GPE / Kelley Lynch

Rosetta Stone: Improving the global comparability of learning assessments

By Silvia Montoya, Director of the UNESCO Institute for Statistics and Andres Sandoval-Hernandez, Senior Lecturer, University of Bath

International large-scale assessments (ILSAs) in education are considered by many to be the best source of information for measuring and monitoring progress of several SDG 4 indicators. They currently provide information about literacy levels among children and youth from around 100 education systems with  unrivalled data quality assurance mechanisms.

However, while there are many of these assessments, they are not easy to compare, making it hard to assess the progress of one area of the world against another. Each assessment: has a different assessment framework; is measured on a different scale; and is designed to inform decision-making in different educational contexts.

For this reason, the UNESCO Institute for Statistics (UIS) has spearheaded Rosetta Stone. This is a methodological programme led by the International Association for the Evaluation of Educational Achievement and the TIMSS & PIRLS International Study Center at the Lynch School of Education at Boston College. Its aim is to offers a strategy for countries participating in different ILSAs to measure and monitor progress on learning to feed into SDG indicator 4.1.1 in a comparable fashion. This is a pioneering effort, perhaps the first of its kind in the field of learning measurement.

The methodology and first results from this effort have just been published by the UIS in the Rosetta Stone study. It has successfully aligned the findings from the Trends in International Mathematics and Science Study (TIMSS) and the Progress in International Reading Literacy Study (PIRLS) – two international, long-standing sets of metrics and benchmarks of achievement – to two regional assessment programmes:

  • UNESCO’s Regional Comparative and Explanatory Study (ERCE; Estudio Regional Comparativo y Explicativo) in Latin America and Caribbean countries; and
  • the Programme for the Analysis of Education Systems (PASEC; Programme d’Analyse des Systèmes Éducatifs) in francophone sub-Saharan African countries

Using the Rosetta Stone study, countries with PASEC or ERCE scores can now make inferences about the likely score range on TIMSS or PIRLS scales. This allows countries to compare their students’ achievement in IEA’s scale, and specifically for the minimum proficiency level, and so to measure global progress towards SDG indicator 4.1.1. Details of the method used to produce these estimations and the limitations of their interpretation can be consulted in the Analysis Reports. The dataset used to produce Figures 1 and 2, including standard errors, can be found in the Rosetta Stone Policy Brief.

Percentage of students above the minimum proficiency level

Figure a. ERCE and Rosetta Stone scales

Note: ERCE is administered to grade 6 and PIRLS and TIMSS to grade 4 students; MPL = minimum proficiency level.

Figure b. PASEC and Rosetta Stone scales

Note: PASEC is administered to grade 6 and PIRLS and TIMSS to grade 4 students; MPL = minimum proficiency level.

The following are some of the key findings from the analysis:

  • Rosetta Stone opens up endless possibilities for secondary analyses that can help improve global reporting on learning outcomes and facilitate comparative analyses of education systems around the globe.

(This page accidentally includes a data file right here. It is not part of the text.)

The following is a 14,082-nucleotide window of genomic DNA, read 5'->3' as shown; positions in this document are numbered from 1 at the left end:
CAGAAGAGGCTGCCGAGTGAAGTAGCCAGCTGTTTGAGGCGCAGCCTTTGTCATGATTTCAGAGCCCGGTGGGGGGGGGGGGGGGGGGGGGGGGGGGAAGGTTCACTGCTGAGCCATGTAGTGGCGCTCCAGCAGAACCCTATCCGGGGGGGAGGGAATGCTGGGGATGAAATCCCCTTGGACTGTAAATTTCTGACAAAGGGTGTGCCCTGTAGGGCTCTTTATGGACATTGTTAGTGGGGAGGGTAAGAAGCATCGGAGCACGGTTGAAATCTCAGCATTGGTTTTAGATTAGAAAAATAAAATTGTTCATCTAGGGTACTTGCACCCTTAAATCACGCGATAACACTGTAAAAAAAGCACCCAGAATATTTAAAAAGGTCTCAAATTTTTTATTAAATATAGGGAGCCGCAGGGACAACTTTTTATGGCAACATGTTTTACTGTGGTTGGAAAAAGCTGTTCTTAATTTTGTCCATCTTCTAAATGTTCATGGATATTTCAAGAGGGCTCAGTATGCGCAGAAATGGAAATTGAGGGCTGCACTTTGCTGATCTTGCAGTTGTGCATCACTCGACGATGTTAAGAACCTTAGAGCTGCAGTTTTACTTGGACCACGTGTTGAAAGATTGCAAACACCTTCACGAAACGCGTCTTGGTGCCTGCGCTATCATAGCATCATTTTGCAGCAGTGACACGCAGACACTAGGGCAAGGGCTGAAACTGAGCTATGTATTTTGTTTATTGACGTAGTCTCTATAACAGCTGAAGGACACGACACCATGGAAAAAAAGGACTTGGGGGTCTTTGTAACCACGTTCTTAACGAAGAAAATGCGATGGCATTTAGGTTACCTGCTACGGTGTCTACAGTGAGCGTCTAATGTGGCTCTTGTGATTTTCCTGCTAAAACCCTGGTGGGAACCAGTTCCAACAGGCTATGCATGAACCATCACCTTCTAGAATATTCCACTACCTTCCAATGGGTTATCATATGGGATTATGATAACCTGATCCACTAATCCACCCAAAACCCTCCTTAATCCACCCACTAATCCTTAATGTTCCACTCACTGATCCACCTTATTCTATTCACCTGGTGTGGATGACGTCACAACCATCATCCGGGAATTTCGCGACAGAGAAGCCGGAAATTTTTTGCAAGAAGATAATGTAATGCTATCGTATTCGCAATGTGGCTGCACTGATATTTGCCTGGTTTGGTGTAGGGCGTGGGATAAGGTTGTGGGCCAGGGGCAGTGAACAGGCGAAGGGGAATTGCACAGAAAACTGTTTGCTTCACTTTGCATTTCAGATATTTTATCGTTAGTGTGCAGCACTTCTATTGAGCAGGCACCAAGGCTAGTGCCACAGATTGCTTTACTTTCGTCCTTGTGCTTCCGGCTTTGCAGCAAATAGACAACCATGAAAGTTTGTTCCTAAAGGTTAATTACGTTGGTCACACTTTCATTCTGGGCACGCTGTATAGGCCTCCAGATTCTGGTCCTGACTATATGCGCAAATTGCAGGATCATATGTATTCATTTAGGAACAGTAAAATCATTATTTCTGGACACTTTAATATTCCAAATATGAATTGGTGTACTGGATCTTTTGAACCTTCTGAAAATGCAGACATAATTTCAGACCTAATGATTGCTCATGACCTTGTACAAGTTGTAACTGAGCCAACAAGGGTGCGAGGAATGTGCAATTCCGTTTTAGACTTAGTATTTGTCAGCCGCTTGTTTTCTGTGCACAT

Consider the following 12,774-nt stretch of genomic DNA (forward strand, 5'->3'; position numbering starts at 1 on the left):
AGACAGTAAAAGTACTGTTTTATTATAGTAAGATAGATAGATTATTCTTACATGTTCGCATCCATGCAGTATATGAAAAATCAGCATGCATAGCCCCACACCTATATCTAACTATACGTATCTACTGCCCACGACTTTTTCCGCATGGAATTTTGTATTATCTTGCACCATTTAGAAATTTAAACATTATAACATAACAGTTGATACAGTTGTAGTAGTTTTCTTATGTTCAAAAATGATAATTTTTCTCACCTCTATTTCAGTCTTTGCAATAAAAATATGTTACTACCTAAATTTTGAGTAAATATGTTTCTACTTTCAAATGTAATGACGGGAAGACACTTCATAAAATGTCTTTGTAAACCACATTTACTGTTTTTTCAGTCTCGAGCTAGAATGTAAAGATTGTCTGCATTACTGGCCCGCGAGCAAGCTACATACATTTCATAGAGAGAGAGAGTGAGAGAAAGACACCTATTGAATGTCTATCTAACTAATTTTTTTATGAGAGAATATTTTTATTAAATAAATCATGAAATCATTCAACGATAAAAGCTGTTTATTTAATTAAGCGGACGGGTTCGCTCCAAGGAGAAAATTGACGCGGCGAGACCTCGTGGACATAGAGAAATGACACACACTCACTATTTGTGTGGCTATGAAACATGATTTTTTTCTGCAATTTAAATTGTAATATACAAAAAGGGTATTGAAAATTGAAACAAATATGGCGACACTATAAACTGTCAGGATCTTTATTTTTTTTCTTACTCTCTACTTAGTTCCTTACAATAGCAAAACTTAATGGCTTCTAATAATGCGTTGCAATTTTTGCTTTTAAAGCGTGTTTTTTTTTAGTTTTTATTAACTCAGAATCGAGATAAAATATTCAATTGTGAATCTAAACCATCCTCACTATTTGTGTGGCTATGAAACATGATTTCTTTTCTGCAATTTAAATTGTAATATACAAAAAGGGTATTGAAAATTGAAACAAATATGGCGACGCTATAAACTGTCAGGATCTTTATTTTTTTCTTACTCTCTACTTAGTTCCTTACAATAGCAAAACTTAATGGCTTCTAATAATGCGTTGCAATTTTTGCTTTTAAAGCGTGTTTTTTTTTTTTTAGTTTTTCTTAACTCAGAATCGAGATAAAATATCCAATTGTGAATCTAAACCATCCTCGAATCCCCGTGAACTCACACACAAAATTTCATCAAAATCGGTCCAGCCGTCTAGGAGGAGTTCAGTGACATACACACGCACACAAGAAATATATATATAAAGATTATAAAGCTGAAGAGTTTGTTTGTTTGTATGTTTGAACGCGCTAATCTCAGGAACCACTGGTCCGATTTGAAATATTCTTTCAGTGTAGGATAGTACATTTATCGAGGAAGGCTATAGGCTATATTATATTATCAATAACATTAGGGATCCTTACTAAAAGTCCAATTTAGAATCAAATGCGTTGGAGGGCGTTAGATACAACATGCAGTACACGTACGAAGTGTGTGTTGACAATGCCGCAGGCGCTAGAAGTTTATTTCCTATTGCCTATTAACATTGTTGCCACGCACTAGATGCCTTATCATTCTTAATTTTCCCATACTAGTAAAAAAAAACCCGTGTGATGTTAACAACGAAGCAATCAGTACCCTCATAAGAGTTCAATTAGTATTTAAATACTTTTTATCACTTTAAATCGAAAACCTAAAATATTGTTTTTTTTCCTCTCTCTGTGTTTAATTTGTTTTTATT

• The Rosetta Stone study results for ERCE and PASEC suggest that similar alignment can be established for other regional assessments (e.g. SAQMEC, SEA-PLM, PILNA). This would allow all regional assessments to compare not only to TIMSS and PIRLS but also to each other.
  • As the graphs show, it is important to note that the percentages estimated based on Rosetta Stone are in many cases considerably different from those reported based on PASEC and ERCE scores. In most cases, the percentages are higher when the estimations are based on Rosetta Stone for ERCE and lower for PASEC. These discrepancies could be due to differences in the assessment frameworks, or because of differences in the minimum performance level set by each assessment to represent SDG indicator 4.1.1. For example, while ERCE considers that the minimum performance level has been reached when students can ‘interpret expressions in figurative language based on clues that are implicit in the text’, PASEC considers that it has been reached when students can ‘[…] combine their decoding skills and their mastery of the oral language to grasp the literal meaning of a short passage’.
  • Increasing national sample sizes and adding more countries per regional assessment would further improve the accuracy of the concordance and would allow research to be conducted to explain the observed differences in the percentage of students achieving minimum proficiency when estimated with Rosetta Stone versus ERCE or PASEC.
  • Further reflection about the establishment of the minimum proficiency levels for global and regional studies that best map into the agreed global proficiency level is needed. This would ensure more accurate comparisons of the percentages of students that achieve the minimum proficiency level in each education system.

Both regional assessments and Rosetta Stone play an irreplaceable role in the global strategy for measuring and monitoring progress of SDG indicator 4.1.1 in learning. Together, they enhance the possibilities for deeper analyses at the country level and breadth of global comparisons that can be carried out and, in consequence, improve the quality and relevance of the information available to policymakers.


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